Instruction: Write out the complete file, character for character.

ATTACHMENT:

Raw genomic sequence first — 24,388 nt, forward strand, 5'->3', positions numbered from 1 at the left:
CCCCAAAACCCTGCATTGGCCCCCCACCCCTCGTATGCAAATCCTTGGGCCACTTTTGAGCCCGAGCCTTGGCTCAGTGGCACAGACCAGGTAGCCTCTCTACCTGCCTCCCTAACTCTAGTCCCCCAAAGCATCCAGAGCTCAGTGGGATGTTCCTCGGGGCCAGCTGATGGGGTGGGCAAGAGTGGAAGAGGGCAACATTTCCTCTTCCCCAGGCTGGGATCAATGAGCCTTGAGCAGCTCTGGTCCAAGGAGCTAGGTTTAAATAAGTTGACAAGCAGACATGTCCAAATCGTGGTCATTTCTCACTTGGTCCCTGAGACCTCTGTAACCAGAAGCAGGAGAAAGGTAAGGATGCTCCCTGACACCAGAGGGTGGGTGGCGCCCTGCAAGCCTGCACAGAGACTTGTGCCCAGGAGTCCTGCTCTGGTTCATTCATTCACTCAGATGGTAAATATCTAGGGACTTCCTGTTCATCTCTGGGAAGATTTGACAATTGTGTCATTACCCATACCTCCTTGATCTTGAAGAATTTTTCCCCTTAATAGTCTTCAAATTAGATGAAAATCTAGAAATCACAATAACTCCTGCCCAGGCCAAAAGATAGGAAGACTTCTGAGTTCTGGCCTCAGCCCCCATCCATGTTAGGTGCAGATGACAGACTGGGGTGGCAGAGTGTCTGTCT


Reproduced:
Raw genomic sequence first — 24,388 nt, forward strand, 5'->3', positions numbered from 1 at the left:
CCCCAAAACCCTGCATTGGCCCCCCACCCCTCGTATGCAAATCCTTGGGCCACTTTTGAGCCCGAGCCTTGGCTCAGTGGCACAGACCAGGTAGCCTCTCTACCTGCCTCCCTAACTCTAGTCCCCCAAAGCATCCAGAGCTCAGTGGGATGTTCCTCGGGGCCAGCTGATGGGGTGGGCAAGAGTGGAAGAGGGCAACATTTCCTCTTCCCCAGGCTGGGATCAATGAGCCTTGAGCAGCTCTGGTCCAAGGAGCTAGGTTTAAATAAGTTGACAAGCAGACATGTCCAAATCGTGGTCATTTCTCACTTGGTCCCTGAGACCTCTGTAACCAGAAGCAGGAGAAAGGTAAGGATGCTCCCTGACACCAGAGGGTGGGTGGCGCCCTGCAAGCCTGCACAGAGACTTGTGCCCAGGAGTCCTGCTCTGGTTCATTCATTCACTCAGATGGTAAATATCTAGGGACTTCCTGTTCATCTCTGGGAAGATTTGACAATTGTGTCATTACCCATACCTCCTTGATCTTGAAGAATTTTTCCCCTTAATAGTCTTCAAATTAGATGAAAATCTAGAAATCACAATAACTCCTGCCCAGGCCAAAAGATAGGAAGACTTCTGAGTTCTGGCCTCAGCCCCCATCCATGTTAGGTGCAGATGACAGACTGGGGTGGCAGAGTGTCTGTCT